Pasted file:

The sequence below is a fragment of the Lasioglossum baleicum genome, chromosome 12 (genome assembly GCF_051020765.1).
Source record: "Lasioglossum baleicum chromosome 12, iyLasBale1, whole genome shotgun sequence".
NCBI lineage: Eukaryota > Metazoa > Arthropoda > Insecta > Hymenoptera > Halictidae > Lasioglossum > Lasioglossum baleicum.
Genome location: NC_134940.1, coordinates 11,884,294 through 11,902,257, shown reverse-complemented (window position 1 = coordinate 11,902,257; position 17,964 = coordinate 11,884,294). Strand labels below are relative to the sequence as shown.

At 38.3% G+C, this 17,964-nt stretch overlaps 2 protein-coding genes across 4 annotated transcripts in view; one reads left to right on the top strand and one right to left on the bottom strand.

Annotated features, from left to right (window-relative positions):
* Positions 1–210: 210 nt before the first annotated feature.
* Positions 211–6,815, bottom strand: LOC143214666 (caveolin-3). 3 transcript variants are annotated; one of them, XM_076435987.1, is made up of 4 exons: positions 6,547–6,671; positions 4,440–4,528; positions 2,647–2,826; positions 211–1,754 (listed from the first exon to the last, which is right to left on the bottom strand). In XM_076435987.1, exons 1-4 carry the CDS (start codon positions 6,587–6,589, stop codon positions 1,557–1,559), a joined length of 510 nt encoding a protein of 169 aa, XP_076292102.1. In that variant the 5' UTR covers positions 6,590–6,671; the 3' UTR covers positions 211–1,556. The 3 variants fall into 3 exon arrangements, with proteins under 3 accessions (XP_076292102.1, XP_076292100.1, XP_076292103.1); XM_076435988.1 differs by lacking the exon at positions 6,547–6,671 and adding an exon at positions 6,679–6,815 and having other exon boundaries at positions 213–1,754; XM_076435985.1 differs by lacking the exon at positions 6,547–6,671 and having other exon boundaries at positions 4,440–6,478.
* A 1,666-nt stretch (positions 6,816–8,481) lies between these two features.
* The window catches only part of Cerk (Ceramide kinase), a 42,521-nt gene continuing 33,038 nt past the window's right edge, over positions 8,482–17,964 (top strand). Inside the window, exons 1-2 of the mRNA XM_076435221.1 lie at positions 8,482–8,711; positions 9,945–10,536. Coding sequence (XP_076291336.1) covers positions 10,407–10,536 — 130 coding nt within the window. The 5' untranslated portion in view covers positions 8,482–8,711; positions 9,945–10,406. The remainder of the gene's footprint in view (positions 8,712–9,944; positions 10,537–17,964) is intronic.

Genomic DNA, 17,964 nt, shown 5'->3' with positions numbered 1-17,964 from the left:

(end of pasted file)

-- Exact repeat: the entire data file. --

The sequence below is a fragment of the Lasioglossum baleicum genome, chromosome 12 (genome assembly GCF_051020765.1).
Source record: "Lasioglossum baleicum chromosome 12, iyLasBale1, whole genome shotgun sequence".
NCBI lineage: Eukaryota > Metazoa > Arthropoda > Insecta > Hymenoptera > Halictidae > Lasioglossum > Lasioglossum baleicum.
Genome location: NC_134940.1, coordinates 11,884,294 through 11,902,257, shown reverse-complemented (window position 1 = coordinate 11,902,257; position 17,964 = coordinate 11,884,294). Strand labels below are relative to the sequence as shown.

At 38.3% G+C, this 17,964-nt stretch overlaps 2 protein-coding genes across 4 annotated transcripts in view; one reads left to right on the top strand and one right to left on the bottom strand.

Annotated features, from left to right (window-relative positions):
* Positions 1–210: 210 nt before the first annotated feature.
* Positions 211–6,815, bottom strand: LOC143214666 (caveolin-3). 3 transcript variants are annotated; one of them, XM_076435987.1, is made up of 4 exons: positions 6,547–6,671; positions 4,440–4,528; positions 2,647–2,826; positions 211–1,754 (listed from the first exon to the last, which is right to left on the bottom strand). In XM_076435987.1, exons 1-4 carry the CDS (start codon positions 6,587–6,589, stop codon positions 1,557–1,559), a joined length of 510 nt encoding a protein of 169 aa, XP_076292102.1. In that variant the 5' UTR covers positions 6,590–6,671; the 3' UTR covers positions 211–1,556. The 3 variants fall into 3 exon arrangements, with proteins under 3 accessions (XP_076292102.1, XP_076292100.1, XP_076292103.1); XM_076435988.1 differs by lacking the exon at positions 6,547–6,671 and adding an exon at positions 6,679–6,815 and having other exon boundaries at positions 213–1,754; XM_076435985.1 differs by lacking the exon at positions 6,547–6,671 and having other exon boundaries at positions 4,440–6,478.
* A 1,666-nt stretch (positions 6,816–8,481) lies between these two features.
* The window catches only part of Cerk (Ceramide kinase), a 42,521-nt gene continuing 33,038 nt past the window's right edge, over positions 8,482–17,964 (top strand). Inside the window, exons 1-2 of the mRNA XM_076435221.1 lie at positions 8,482–8,711; positions 9,945–10,536. Coding sequence (XP_076291336.1) covers positions 10,407–10,536 — 130 coding nt within the window. The 5' untranslated portion in view covers positions 8,482–8,711; positions 9,945–10,406. The remainder of the gene's footprint in view (positions 8,712–9,944; positions 10,537–17,964) is intronic.

Genomic DNA, 17,964 nt, shown 5'->3' with positions numbered 1-17,964 from the left: